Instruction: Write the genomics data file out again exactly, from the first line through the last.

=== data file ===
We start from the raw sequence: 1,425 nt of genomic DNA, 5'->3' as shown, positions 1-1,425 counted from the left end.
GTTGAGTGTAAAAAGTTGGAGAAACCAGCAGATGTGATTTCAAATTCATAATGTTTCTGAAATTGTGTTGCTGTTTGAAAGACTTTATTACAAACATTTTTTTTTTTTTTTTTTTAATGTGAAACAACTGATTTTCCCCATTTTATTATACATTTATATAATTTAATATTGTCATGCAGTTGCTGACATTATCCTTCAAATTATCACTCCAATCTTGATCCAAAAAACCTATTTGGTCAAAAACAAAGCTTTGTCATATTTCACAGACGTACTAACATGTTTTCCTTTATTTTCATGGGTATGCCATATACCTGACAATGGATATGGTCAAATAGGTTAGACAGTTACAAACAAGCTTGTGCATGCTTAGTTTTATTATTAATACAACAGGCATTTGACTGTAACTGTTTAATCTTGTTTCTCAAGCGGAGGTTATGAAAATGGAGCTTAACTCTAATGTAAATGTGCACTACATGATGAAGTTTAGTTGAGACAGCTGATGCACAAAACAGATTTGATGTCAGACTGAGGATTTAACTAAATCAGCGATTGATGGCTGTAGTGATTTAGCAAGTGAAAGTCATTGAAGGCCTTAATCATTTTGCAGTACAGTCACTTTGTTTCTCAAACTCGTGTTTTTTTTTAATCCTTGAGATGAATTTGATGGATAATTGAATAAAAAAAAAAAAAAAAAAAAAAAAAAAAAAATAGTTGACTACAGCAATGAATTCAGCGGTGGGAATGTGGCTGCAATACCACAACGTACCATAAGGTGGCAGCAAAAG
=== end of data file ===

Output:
We start from the raw sequence: 1,425 nt of genomic DNA, 5'->3' as shown, positions 1-1,425 counted from the left end.
GTTGAGTGTAAAAAGTTGGAGAAACCAGCAGATGTGATTTCAAATTCATAATGTTTCTGAAATTGTGTTGCTGTTTGAAAGACTTTATTACAAACATTTTTTTTTTTTTTTTTTTAATGTGAAACAACTGATTTTCCCCATTTTATTATACATTTATATAATTTAATATTGTCATGCAGTTGCTGACATTATCCTTCAAATTATCACTCCAATCTTGATCCAAAAAACCTATTTGGTCAAAAACAAAGCTTTGTCATATTTCACAGACGTACTAACATGTTTTCCTTTATTTTCATGGGTATGCCATATACCTGACAATGGATATGGTCAAATAGGTTAGACAGTTACAAACAAGCTTGTGCATGCTTAGTTTTATTATTAATACAACAGGCATTTGACTGTAACTGTTTAATCTTGTTTCTCAAGCGGAGGTTATGAAAATGGAGCTTAACTCTAATGTAAATGTGCACTACATGATGAAGTTTAGTTGAGACAGCTGATGCACAAAACAGATTTGATGTCAGACTGAGGATTTAACTAAATCAGCGATTGATGGCTGTAGTGATTTAGCAAGTGAAAGTCATTGAAGGCCTTAATCATTTTGCAGTACAGTCACTTTGTTTCTCAAACTCGTGTTTTTTTTTAATCCTTGAGATGAATTTGATGGATAATTGAATAAAAAAAAAAAAAAAAAAAAAAAAAAAAAAATAGTTGACTACAGCAATGAATTCAGCGGTGGGAATGTGGCTGCAATACCACAACGTACCATAAGGTGGCAGCAAAAG